Paid parental leave is a government payment to help make up for lost income when you, an employee, has a new baby. It is also available to the self-employed. As usual criteria apply, but it is a legitimate right for all. Right?
Well, no, actually. Stuff reporter Uma Ahmed articulated this when she published an article "Directors hitting a bump when it comes to parental leave" on 8 February 2022 (reprinted in the Southland Times on February 9, 2022, and then followed up with "Why directors not being eligible for leave is an equity issue" (21 March 2022). Persons in elected positions, e.g., territorial authorities or directors of companies, are not eligible as they are not considered to be employees: they are contractors.
Who knew? Well some elected young women didn’t think to ask the question until after they declared their pregnancies. What did they find? There are no universal protocols to cover this situation.
When the matter was raised within the Institute of Directors, it was found that current legislation does not permit directors to take any sort of extended leave of absence but that individual companies may develop appropriate policies to allow such leave. A subsequent research paper “Should I stay or should I go? Directors, leave of absence and liability" states where the current law sits and raises questions about directors’ liabilities under the Companies Act 1993.
Similarly with territorial authorities, no universal policies but there are some accepted protocols within some councils, but one has to seek permission and certainly paid leave is not available. Interest was piqued within the NCWNZ Economic Independence Action Hub. Was this an equity issue, creating barriers to achieving diversity amongst such roles, diversity of gender, age, experience, skills?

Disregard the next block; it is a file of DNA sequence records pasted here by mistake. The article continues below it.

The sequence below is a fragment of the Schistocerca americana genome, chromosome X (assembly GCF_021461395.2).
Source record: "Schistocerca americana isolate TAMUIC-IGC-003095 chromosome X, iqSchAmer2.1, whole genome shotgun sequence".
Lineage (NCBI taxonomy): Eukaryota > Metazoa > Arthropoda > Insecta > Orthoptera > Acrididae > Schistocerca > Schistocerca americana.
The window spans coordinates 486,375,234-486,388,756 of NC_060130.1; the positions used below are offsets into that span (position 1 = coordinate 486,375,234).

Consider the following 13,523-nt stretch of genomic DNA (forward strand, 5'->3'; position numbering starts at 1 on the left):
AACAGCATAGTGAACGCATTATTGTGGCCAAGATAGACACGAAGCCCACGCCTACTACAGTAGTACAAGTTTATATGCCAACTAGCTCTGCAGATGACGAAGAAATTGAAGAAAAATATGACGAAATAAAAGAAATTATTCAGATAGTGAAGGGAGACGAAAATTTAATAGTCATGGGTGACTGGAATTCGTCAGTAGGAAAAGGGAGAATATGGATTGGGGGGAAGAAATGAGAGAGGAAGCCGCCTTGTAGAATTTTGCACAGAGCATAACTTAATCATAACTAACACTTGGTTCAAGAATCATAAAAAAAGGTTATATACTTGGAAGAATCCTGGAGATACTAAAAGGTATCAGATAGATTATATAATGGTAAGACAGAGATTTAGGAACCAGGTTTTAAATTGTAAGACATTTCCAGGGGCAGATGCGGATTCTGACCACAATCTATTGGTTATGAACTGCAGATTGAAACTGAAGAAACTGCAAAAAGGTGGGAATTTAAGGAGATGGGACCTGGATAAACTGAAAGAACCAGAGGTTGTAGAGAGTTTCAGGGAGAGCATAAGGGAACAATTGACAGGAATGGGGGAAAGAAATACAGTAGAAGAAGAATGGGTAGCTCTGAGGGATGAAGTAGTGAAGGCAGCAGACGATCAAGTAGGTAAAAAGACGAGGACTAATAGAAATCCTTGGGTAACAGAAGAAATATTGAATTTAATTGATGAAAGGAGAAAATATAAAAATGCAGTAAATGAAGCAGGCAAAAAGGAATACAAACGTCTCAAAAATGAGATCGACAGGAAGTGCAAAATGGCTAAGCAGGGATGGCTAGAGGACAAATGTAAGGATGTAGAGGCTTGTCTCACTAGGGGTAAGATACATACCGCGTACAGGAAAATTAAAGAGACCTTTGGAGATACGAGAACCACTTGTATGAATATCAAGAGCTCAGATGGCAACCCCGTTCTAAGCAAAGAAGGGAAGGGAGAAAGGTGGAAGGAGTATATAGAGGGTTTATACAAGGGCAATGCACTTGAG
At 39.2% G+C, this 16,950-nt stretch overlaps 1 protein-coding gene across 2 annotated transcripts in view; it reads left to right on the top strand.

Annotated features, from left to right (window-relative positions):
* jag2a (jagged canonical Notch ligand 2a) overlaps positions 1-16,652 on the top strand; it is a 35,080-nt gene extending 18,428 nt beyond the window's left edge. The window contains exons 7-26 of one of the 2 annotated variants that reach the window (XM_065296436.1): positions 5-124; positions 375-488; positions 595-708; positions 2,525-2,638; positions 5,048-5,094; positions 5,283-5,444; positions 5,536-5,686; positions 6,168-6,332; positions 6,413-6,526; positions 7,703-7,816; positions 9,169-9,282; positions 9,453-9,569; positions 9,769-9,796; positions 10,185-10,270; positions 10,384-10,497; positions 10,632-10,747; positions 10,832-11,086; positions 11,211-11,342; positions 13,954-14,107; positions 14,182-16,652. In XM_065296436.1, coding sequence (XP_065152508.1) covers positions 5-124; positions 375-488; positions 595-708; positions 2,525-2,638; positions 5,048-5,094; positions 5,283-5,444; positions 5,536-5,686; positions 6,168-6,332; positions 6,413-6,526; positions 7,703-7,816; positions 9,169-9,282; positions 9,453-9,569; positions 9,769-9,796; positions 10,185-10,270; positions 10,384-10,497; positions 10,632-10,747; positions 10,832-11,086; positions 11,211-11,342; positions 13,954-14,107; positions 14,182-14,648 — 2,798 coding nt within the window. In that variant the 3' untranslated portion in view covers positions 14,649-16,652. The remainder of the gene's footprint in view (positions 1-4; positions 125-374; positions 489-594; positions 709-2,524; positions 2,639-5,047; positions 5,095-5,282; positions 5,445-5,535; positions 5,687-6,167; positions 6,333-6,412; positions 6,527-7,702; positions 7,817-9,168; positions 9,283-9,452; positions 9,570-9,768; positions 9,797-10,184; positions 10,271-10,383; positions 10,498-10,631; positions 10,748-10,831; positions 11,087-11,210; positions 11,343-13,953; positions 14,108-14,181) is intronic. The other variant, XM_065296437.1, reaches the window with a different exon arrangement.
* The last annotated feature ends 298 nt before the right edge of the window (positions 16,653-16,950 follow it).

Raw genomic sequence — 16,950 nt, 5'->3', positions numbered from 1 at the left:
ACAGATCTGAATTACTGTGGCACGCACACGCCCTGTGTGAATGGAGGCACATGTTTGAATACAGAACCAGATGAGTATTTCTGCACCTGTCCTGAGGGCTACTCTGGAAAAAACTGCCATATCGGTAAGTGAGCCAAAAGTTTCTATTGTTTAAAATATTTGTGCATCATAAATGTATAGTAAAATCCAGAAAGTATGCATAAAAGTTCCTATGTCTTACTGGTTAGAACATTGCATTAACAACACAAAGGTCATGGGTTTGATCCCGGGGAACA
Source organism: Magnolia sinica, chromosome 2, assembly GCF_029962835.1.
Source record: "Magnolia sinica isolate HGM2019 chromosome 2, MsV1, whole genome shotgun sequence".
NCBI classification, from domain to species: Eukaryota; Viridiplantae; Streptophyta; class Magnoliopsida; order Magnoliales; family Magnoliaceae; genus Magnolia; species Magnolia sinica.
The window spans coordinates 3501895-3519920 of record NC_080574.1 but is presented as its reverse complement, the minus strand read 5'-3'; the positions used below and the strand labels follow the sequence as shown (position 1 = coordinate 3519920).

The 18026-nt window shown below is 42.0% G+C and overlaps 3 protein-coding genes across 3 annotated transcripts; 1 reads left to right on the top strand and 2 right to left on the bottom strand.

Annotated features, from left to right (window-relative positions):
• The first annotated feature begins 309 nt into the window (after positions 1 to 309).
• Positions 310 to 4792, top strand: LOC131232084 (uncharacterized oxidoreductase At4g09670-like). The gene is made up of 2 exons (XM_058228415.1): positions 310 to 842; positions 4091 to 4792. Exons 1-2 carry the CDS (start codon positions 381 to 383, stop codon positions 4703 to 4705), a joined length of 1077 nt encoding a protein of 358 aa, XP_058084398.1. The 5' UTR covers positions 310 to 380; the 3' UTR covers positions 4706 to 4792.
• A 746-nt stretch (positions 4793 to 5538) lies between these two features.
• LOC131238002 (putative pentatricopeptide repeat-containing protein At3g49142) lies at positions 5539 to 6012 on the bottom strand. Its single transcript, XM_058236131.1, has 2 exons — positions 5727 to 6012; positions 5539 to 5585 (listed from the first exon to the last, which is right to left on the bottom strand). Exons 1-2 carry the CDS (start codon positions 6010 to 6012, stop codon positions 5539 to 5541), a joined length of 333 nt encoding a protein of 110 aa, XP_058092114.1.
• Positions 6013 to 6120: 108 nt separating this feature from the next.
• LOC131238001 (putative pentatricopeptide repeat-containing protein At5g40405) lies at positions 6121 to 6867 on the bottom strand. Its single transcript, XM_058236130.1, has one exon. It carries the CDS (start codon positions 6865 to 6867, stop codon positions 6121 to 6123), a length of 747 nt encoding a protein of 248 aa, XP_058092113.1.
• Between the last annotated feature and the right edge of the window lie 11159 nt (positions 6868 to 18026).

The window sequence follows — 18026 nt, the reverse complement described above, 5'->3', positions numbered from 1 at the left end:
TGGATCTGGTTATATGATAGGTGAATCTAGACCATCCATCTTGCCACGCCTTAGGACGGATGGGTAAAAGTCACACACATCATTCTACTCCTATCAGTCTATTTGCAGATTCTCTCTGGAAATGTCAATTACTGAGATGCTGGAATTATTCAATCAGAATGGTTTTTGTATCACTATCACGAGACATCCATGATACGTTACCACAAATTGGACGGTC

Women on Boards – this organisation is having internal discussions on this topic.
Institute of Directors – is taking this issue seriously and thinks there will need to be a law change – involving the Companies Act, Financial markets Conduct Act, Health & Safety at Work Act, D&O Insurance and Remuneration for self-employed contractors which is acknowledged as the status of directors.
Local Government New Zealand (LGNZ) had already been considering this topic when our group contacted them. They welcomed our input into their discussions. At the end of January 2023, they sent a paper to all local government councils making suggestions about how parental leave and child care clauses could be handled including templates for appropriate policies to be adopted.
Their paper begins with the following statement:
Reflecting our commitment to diversity and inclusivity LGNZ has developed the following policies on child-care allowances and parental leave for the consideration of councils and possible adoption. Both are in the form of templates.
- The draft “childcare allowance clauses” have been drafted to allow for their inclusion into a Council’s “Elected Member Expenses, Allowances and Reimbursements Policy” (Expenses Policy). Councils can, if they wish, also adopt them as a separate policy.
- The draft “parental leave” clauses are better adopted as a standalone policy, given that they concern the matter of leave, rather than the payment of a specified allowance.
Our Hub group is generally satisfied with what has been suggested by LGNZ although in their paper, parental leave is just that, not paid leave.
A letter to councils from NCWNZ is being sent to find out whether they intend implementing the policies suggested by LGNZ. We will advise relevant branches when their council will receive this letter so any local follow–up can be planned.